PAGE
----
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Meet Rian Cult

Today we’d like to introduce you to Rian Cult.

Rian, let’s start with your story. We’d love to hear how you got started and how the journey has been so far.
I don’t wish I was born in a family of musicians, because the story would have a different ending, and I don’t wish I wasn’t born in Romania, cause if I weren’t, I wouldn’t be here.

When he was a kid, my dad never had enough money to buy his own guitar for the private lessons, so he had to drop all his musical passions and focus on something that would actually help him get through the day. And my mom, her parents were farmers, yet she took a leap of faith and traveled away from her hometown to find a life worth living. Fortune had it that music always found its way in our family and I was born in the midst of it.

Eight years old and I saw my first ever concert, Phil Collins, front row, so close to the stage. How close? With my childish 8-year-old voice, I sang “Sussudio” and shook hands with him, that close. I guess something changed in both me and my dad at that moment.

With some money he had, he bought his first drum kit. Guess what I and my dad used to do pretty much every weekend? Have the cops show up at our door because our neighbors couldn’t stand the loud banging every damn weekend. All I did was play drums to AC/DC and Toto and at night, I would re-write their lyrics into my own, that’s what I thought songwriting was.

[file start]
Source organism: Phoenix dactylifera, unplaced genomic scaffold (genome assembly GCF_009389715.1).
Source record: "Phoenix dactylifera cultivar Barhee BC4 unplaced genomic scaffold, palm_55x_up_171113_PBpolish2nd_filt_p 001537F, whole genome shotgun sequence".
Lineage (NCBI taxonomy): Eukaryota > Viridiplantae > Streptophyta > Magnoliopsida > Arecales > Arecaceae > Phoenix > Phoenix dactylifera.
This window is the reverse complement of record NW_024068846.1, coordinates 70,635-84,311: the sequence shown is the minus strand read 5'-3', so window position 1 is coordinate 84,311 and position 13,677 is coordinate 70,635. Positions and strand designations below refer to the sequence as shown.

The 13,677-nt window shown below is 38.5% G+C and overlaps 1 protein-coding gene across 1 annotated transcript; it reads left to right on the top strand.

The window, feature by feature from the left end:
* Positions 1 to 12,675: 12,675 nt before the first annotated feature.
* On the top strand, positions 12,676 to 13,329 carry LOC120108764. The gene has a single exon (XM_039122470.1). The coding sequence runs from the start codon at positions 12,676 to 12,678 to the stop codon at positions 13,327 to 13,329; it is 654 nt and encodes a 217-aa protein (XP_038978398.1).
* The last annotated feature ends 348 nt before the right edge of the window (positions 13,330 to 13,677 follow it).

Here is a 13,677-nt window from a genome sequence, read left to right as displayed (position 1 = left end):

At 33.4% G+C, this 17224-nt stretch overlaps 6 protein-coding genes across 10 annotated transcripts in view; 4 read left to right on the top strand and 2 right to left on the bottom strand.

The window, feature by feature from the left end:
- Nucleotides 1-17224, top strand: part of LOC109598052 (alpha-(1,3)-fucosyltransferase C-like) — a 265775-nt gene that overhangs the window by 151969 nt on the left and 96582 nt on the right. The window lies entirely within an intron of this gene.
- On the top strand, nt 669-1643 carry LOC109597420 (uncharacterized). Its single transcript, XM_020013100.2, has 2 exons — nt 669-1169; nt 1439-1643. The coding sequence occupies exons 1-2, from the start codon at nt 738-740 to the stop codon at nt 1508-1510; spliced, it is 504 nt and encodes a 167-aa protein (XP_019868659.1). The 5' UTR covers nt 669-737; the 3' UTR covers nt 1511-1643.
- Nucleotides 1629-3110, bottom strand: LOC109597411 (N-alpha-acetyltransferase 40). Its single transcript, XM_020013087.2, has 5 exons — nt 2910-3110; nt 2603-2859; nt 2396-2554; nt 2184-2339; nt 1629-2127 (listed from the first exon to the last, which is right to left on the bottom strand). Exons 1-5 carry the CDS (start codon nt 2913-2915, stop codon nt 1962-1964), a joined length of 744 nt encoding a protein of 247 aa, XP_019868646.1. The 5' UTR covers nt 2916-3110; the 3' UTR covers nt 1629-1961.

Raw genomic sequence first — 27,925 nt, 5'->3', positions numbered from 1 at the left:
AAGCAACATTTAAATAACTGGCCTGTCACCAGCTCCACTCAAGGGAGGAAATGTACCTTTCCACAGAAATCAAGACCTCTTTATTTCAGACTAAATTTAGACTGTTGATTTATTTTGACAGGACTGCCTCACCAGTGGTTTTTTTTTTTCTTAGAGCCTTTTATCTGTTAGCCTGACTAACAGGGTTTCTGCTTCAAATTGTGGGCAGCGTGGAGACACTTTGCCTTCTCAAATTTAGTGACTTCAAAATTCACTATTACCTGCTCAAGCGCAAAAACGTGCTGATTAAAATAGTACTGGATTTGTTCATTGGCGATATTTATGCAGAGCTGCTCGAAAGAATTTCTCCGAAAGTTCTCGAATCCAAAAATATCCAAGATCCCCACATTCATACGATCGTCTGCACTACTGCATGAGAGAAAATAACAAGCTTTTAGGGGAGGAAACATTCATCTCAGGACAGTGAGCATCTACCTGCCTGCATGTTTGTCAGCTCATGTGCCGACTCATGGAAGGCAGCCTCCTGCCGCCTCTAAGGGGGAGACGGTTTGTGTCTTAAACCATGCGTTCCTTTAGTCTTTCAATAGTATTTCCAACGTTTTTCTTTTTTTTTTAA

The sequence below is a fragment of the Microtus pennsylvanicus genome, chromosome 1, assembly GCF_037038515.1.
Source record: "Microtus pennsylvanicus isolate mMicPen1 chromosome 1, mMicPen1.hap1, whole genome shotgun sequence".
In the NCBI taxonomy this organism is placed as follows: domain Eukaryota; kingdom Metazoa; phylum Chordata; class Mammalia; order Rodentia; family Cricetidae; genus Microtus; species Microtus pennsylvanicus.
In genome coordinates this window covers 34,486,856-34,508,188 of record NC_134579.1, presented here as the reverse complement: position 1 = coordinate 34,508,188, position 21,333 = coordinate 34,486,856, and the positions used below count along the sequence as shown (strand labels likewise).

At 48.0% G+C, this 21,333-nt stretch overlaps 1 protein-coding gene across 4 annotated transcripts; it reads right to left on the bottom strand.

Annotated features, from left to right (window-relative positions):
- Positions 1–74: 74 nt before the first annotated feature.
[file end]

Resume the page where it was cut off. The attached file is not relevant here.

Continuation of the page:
It all rampaged from then, the music I grew up with and my parents’ constant desire for me to do better have made me realize that this is actually something I could do. I wanted to do it, I wanted to carry both mine and my dad’s dream of becoming a musician, seeing arenas filled with crowds of singing people, leaving something in this world that can live forever.

12 years old, I signed up for this thing called “Highschool Band Studio Sessions”, where you were assigned to a band depending on the instrument you played, and you were meeting twice a week and practice cover songs and write your own music. For a city with 250,000 people, finding kids who play instruments was like trying to find owls during the daytime, not to mention drummers and bassists, so I was already in 2 bands.

All my high school years were divided between practicing drums, working on college applications, getting my teenage heart shattered and finding my voice. You know how some people are born with something? Yeah, I wasn’t, so I had to run for it. I realized at 17 that I need to say something, something that people could relate to, I wanted to find people who felt the way I did. I went out of my way to find the right person to talk to about songwriting.

Four years later, still learning, still writing, still getting more “No’s” than Yes’s”, is that gonna stop me? Hell no. Success is achieving one small milestone at a time and making sure you celebrate that.